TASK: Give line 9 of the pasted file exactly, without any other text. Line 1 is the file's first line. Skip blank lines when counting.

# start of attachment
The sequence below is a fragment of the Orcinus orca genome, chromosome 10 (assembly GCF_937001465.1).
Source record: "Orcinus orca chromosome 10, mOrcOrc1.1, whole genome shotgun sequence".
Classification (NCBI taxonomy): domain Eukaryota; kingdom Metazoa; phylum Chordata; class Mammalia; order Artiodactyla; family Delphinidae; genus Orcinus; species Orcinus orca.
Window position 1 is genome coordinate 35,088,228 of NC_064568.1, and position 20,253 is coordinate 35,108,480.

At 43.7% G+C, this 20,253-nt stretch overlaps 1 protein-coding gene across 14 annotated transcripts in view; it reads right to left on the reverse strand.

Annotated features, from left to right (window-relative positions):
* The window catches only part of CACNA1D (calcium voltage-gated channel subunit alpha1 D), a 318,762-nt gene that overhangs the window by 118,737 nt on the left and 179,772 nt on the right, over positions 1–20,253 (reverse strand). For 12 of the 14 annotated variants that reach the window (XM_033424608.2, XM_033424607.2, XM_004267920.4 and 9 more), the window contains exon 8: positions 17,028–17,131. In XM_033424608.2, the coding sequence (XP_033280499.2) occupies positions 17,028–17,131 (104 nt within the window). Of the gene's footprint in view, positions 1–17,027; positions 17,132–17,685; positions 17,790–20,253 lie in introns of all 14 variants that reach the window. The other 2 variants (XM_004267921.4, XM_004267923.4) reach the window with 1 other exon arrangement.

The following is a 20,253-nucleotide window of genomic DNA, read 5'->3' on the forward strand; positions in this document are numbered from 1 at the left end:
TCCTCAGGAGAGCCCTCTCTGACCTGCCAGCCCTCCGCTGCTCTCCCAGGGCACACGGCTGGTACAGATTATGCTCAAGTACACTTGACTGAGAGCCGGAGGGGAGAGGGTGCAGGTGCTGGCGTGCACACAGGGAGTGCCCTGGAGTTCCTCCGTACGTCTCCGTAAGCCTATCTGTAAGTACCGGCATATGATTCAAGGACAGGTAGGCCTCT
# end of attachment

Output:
TCCTCAGGAGAGCCCTCTCTGACCTGCCAGCCCTCCGCTGCTCTCCCAGGGCACACGGCTGGTACAGATTATGCTCAAGTACACTTGACTGAGAGCCGGAGGGGAGAGGGTGCAGGTGCTGGCGTGCACACAGGGAGTGCCCTGGAGTTCCTCCGTACGTCTCCGTAAGCCTATCTGTAAGTACCGGCATATGATTCAAGGACAGGTAGGCCTCT